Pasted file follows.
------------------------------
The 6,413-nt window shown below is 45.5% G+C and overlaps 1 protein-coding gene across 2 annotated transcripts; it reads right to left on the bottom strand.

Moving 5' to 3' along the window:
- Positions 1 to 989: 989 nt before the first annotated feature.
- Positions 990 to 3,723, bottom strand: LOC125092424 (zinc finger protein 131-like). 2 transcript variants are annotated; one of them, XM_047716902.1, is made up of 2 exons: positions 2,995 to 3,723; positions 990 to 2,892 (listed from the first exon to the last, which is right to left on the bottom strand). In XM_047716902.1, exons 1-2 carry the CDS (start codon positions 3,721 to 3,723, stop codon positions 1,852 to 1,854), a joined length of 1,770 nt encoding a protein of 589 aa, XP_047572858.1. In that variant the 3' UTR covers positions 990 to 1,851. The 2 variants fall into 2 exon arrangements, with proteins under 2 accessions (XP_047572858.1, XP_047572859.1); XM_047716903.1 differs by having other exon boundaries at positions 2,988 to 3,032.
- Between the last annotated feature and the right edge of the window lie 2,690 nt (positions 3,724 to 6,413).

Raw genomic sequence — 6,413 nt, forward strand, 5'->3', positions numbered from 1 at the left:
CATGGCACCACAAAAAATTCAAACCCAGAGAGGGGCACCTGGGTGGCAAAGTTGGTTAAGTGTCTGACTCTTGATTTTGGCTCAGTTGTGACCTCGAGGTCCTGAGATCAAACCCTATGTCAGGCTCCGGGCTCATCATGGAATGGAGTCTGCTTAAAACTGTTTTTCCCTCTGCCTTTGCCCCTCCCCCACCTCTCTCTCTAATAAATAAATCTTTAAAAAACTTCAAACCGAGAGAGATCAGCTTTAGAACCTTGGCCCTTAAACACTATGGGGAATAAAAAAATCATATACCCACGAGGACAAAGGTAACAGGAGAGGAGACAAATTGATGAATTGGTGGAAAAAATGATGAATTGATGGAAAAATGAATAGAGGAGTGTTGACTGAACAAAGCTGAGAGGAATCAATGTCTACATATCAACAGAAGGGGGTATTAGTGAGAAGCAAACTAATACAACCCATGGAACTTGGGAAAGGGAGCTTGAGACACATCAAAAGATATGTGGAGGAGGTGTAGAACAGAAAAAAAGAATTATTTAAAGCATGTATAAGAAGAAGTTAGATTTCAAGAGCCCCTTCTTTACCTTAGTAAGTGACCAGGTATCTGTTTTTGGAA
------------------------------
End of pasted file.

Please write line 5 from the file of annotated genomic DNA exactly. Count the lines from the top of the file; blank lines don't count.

- Between the last annotated feature and the right edge of the window lie 2,690 nt (positions 3,724 to 6,413).